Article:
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A veteran of Cartier, Chopard and Christofle, Thierry Chaunu was recently appointed CEO for North America by Mauboussin, bringing his nearly 30 years of experience to the French brand with one goal in mind: to reintroduce it to Americans. The charge for stateside sales started back in 2008, when the 186-year-old jewelry company opened its first U.S. shop, on Madison Avenue, but didn’t have the intended impact. “We were part of New York,” Chaunu explains. “But people forget.” To remind them, Mauboussin has sprinkled more accessible pieces (such as chic gold bracelets) into its catalog of art-deco sapphire and diamond rings, watches scattered with colored stones, and earrings emblazoned with mother-of-pearl and diamonds. But more importantly, Chaunu is focused on demystifying the culture of jewelry buying. “What’s important is to turn our attention to the young woman who will buy $10,000 earrings,” Chaunu says, “in the same [casual] way she might buy a handbag or a pair of shoes.”MAUBOUSSIN.US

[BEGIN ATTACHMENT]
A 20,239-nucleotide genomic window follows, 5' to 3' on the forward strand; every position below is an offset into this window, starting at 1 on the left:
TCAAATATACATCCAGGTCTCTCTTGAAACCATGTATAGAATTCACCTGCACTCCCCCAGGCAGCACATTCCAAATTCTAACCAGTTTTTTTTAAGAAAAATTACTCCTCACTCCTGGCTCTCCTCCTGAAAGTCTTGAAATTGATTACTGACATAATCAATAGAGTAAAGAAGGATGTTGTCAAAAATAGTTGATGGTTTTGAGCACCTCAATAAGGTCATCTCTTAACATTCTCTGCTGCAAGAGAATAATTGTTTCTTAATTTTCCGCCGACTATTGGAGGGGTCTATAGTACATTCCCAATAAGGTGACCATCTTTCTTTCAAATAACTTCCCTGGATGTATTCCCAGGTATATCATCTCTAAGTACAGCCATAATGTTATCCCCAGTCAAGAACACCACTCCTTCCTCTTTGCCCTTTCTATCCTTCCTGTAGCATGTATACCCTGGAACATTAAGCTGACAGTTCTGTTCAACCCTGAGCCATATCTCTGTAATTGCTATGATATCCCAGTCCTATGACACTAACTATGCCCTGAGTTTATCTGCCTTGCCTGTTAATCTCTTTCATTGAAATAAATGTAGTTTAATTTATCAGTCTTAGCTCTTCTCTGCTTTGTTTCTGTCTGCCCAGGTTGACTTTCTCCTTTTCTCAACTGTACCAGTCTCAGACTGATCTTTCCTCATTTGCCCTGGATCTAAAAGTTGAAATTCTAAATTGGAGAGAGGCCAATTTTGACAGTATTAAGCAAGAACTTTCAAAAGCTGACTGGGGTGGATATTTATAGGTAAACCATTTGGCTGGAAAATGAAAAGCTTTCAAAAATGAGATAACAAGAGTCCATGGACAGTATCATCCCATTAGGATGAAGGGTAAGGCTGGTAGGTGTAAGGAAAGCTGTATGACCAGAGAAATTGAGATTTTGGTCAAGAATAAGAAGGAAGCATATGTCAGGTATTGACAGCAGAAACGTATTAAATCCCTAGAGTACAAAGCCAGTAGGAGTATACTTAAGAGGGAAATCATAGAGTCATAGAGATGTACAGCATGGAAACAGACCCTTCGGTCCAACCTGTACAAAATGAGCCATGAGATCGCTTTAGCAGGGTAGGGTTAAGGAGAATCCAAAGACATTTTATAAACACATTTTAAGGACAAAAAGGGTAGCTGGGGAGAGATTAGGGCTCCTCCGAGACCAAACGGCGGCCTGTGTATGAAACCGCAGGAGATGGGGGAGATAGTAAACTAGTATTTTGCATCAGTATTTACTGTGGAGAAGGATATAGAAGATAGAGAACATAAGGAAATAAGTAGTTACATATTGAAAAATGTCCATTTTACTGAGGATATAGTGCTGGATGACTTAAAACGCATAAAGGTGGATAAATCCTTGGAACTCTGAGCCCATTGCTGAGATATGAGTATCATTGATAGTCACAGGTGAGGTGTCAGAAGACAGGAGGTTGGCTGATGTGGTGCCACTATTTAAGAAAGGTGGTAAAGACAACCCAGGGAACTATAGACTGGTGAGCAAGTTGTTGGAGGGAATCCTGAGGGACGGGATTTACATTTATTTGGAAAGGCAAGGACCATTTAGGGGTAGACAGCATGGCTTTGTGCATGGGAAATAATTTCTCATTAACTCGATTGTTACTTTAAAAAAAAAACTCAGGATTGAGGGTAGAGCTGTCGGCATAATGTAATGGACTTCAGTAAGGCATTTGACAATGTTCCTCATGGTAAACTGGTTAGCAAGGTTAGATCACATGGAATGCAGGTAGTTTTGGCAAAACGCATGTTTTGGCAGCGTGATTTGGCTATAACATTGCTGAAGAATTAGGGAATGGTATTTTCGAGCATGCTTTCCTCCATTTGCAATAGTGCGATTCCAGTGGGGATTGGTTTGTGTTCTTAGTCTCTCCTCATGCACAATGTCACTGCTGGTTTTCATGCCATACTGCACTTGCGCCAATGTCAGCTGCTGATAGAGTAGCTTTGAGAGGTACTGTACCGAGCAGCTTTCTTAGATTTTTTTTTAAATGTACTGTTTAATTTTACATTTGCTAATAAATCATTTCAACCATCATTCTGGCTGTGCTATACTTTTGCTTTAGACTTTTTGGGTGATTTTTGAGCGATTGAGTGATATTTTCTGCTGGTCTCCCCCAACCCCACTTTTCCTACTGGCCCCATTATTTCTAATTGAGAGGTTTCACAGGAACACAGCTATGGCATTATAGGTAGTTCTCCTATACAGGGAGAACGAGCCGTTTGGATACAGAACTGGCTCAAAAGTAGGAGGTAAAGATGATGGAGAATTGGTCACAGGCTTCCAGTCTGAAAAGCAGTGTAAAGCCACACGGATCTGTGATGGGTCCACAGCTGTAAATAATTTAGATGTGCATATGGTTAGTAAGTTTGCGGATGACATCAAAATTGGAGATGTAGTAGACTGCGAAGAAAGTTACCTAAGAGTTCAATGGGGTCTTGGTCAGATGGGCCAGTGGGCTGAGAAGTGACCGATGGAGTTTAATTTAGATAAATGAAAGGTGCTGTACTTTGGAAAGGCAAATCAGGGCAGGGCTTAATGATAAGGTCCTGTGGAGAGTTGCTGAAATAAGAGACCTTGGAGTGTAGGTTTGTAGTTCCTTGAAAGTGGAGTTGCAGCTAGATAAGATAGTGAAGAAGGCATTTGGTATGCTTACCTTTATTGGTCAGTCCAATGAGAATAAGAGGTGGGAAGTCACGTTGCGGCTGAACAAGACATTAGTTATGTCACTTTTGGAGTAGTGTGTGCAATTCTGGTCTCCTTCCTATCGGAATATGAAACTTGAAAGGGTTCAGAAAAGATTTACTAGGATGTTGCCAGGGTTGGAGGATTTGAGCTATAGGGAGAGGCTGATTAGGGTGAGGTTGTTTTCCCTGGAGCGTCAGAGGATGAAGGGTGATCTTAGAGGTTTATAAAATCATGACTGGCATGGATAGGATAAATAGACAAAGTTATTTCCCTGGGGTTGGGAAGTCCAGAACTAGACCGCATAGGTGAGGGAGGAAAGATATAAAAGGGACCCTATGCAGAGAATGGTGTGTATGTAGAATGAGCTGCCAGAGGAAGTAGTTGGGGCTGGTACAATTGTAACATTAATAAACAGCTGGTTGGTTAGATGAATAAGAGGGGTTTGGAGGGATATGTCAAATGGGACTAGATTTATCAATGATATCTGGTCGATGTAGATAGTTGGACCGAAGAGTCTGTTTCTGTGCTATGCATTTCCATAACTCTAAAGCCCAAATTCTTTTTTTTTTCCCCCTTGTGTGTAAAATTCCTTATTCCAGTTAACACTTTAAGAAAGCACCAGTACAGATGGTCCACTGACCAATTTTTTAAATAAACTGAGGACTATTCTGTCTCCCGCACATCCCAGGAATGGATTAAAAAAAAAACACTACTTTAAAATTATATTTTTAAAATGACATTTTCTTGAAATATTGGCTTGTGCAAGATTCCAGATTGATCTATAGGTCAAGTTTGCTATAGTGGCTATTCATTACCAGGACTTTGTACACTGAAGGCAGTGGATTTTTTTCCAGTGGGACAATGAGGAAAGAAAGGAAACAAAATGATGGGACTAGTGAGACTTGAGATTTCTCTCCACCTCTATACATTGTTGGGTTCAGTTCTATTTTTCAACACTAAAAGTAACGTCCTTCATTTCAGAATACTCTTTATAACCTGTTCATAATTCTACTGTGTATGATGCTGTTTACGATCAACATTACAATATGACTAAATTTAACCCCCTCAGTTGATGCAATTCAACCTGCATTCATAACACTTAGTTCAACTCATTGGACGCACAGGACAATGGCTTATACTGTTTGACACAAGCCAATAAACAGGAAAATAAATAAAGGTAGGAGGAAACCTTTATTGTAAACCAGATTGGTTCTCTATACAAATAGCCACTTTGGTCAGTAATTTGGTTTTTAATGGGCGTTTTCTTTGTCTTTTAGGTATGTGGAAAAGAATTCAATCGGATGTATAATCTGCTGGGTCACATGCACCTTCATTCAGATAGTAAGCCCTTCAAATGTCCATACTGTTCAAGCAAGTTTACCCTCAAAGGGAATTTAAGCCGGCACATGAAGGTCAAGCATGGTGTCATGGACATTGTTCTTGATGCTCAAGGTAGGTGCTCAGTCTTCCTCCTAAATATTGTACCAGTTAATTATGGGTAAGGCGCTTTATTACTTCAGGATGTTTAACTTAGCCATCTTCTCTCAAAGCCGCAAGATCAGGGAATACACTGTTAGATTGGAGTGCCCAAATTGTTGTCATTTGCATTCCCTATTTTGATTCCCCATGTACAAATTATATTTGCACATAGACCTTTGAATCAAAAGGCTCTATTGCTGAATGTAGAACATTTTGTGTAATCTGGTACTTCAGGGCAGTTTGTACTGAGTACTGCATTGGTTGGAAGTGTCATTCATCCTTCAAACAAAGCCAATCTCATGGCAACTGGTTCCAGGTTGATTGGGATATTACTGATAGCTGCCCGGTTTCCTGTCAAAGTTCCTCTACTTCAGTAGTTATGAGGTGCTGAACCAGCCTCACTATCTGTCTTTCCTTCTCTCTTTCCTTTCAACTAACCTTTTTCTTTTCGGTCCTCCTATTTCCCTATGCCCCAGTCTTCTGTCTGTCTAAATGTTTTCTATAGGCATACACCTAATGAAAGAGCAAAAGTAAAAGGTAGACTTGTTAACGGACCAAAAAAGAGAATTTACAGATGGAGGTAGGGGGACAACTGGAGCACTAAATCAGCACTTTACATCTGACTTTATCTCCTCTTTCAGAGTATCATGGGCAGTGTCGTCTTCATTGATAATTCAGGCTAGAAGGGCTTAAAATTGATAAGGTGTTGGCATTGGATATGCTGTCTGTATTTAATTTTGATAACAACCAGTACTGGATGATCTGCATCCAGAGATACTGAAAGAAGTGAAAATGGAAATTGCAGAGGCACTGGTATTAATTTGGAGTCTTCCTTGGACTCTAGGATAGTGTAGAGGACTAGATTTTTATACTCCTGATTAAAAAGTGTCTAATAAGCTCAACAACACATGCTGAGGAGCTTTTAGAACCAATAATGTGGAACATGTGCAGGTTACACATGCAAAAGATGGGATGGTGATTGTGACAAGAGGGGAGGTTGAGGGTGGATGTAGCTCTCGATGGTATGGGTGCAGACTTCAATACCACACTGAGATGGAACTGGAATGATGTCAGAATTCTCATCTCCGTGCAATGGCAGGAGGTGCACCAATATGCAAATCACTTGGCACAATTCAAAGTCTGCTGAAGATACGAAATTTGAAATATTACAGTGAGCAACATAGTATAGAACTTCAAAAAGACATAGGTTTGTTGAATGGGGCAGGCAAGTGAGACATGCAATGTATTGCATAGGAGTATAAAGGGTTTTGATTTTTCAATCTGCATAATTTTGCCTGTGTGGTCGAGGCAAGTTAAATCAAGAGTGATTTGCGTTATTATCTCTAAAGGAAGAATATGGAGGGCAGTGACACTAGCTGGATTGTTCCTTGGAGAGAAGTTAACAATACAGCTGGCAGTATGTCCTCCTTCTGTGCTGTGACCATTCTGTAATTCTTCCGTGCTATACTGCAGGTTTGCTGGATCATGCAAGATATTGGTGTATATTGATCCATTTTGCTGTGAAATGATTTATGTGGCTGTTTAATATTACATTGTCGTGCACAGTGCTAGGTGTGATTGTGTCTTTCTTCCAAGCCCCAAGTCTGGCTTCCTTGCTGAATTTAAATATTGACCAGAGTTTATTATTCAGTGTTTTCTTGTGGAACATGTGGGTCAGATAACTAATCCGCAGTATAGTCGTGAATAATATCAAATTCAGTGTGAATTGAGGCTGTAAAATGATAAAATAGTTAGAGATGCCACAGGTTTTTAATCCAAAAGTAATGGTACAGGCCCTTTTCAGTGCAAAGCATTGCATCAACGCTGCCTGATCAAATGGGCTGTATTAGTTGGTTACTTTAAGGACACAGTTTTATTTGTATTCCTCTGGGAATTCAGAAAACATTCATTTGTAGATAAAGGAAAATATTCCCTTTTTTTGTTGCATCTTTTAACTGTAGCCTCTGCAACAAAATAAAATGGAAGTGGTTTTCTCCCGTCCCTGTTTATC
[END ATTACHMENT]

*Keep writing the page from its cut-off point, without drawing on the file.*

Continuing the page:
Blown Away The comprehensive renovation of Macy’s Herald Square will include an in-store outlet for Blow, the original NYC blowout salon. Its offerings will include four express styles (each $20) as well as updos (braids, chignons and sleek ponytails) for $50. Department-store counters may offer makeup tips and fragrance facts, but Macy’s new hair concept on the first floor has upped the service ante. “There was no one in the store to give great hair advice,” Blow founder Stuart Sklar says of the traditional department-store beauty floor. “We saw a hole in ; . the market that we knew we could fill.” 151 WEST 34TH STREET MACYS COM

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“There’s something magical about JAR,” Elle Macpherson tells DuJour. “Designed with a sense of humor and style, his pieces are unique and unusual, understated and yet extraordinary.” She isn’t the only one who feels that way: No less a venue than the Met is paying homage to the jeweler, Bronxborn, Paris-based Joel A. Rosenthal, who works under the label JAR, with a retrospective featuring some of his most renowned creations. Showcasing more than 300 pieces culled from JAR’s 35-year history (from clever objets d’art to floral jewelry in fine gems and diamonds), this exhibition is the first of its kind in the U.S. “Each creation is truly a work of art. Although they are enhanced with gems, this almost becomes secondary to the magical artistry of each piece,” says interior designer and JAR collector Ann Getty. “He is one of the most accomplished artists of the 20th and 21st centuries,” agrees Jo Carole Lauder, philanthropist and collector. “He’s in a class of his own.” METMUSEUM.ORG